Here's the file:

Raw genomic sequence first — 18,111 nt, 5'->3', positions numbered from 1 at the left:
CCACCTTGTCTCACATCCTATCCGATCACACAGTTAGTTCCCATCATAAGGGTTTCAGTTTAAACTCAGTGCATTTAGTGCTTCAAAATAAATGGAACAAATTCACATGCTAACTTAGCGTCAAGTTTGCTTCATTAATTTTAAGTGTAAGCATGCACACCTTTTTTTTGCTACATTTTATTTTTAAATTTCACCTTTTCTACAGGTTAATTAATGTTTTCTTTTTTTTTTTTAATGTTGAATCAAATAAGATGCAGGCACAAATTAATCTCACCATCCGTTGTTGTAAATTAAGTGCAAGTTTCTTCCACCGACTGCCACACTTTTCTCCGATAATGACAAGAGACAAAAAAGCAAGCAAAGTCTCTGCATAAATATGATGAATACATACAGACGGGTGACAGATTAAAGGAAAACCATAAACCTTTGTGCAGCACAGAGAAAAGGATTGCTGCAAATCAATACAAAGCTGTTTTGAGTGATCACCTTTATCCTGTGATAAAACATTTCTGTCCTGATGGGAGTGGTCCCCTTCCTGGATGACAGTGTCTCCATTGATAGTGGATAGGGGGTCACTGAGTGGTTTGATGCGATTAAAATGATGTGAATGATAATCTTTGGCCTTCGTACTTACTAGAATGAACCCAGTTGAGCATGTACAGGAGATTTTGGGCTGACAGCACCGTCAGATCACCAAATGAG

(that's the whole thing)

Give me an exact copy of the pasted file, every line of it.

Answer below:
Raw genomic sequence first — 18,111 nt, 5'->3', positions numbered from 1 at the left:
CCACCTTGTCTCACATCCTATCCGATCACACAGTTAGTTCCCATCATAAGGGTTTCAGTTTAAACTCAGTGCATTTAGTGCTTCAAAATAAATGGAACAAATTCACATGCTAACTTAGCGTCAAGTTTGCTTCATTAATTTTAAGTGTAAGCATGCACACCTTTTTTTTGCTACATTTTATTTTTAAATTTCACCTTTTCTACAGGTTAATTAATGTTTTCTTTTTTTTTTTTAATGTTGAATCAAATAAGATGCAGGCACAAATTAATCTCACCATCCGTTGTTGTAAATTAAGTGCAAGTTTCTTCCACCGACTGCCACACTTTTCTCCGATAATGACAAGAGACAAAAAAGCAAGCAAAGTCTCTGCATAAATATGATGAATACATACAGACGGGTGACAGATTAAAGGAAAACCATAAACCTTTGTGCAGCACAGAGAAAAGGATTGCTGCAAATCAATACAAAGCTGTTTTGAGTGATCACCTTTATCCTGTGATAAAACATTTCTGTCCTGATGGGAGTGGTCCCCTTCCTGGATGACAGTGTCTCCATTGATAGTGGATAGGGGGTCACTGAGTGGTTTGATGCGATTAAAATGATGTGAATGATAATCTTTGGCCTTCGTACTTACTAGAATGAACCCAGTTGAGCATGTACAGGAGATTTTGGGCTGACAGCACCGTCAGATCACCAAATGAG